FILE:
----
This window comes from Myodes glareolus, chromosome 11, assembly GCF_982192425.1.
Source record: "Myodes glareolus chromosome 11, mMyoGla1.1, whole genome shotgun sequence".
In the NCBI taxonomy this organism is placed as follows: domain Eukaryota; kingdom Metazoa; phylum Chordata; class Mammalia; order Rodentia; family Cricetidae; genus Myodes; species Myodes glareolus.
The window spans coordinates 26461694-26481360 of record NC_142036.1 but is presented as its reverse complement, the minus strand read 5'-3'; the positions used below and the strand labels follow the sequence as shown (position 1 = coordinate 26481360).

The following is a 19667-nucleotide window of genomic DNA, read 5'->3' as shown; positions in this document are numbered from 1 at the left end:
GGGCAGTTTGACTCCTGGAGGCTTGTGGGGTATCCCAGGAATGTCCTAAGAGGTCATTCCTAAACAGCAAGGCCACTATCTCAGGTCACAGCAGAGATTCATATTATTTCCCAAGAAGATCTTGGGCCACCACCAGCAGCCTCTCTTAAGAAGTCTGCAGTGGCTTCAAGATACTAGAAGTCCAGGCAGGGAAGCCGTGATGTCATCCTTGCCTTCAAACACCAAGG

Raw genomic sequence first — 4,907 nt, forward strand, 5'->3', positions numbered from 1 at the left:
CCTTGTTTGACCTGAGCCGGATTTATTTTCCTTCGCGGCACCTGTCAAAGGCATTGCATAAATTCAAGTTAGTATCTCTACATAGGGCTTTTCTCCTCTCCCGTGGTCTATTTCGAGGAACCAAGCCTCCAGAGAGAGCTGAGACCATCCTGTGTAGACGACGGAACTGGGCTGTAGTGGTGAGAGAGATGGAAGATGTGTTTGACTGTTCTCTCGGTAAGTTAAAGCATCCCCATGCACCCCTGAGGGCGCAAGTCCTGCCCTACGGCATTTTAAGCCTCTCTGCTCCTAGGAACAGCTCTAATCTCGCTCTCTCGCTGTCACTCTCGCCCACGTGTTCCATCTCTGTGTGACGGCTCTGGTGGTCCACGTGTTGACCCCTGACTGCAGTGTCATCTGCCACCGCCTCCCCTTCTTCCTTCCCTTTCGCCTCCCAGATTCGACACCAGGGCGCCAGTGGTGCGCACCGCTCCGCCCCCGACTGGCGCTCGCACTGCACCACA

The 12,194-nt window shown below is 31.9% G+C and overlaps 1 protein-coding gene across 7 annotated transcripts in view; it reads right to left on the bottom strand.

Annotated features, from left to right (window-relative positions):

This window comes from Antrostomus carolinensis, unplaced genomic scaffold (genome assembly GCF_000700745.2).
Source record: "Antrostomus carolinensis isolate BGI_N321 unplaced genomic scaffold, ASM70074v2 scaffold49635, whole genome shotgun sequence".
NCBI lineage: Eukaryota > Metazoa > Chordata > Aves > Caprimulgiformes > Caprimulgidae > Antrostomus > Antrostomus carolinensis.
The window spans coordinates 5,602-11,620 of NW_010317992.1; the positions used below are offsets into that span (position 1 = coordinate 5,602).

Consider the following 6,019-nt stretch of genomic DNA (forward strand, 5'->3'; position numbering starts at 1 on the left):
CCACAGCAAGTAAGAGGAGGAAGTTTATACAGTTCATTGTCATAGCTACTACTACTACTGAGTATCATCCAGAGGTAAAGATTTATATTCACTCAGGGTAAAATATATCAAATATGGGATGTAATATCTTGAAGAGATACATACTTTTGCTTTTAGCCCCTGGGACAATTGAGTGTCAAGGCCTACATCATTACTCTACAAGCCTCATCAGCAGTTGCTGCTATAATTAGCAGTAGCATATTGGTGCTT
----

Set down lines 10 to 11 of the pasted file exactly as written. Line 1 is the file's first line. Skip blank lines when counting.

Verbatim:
Annotated features, from left to right (window-relative positions):

This window comes from Antrostomus carolinensis, unplaced genomic scaffold (genome assembly GCF_000700745.2).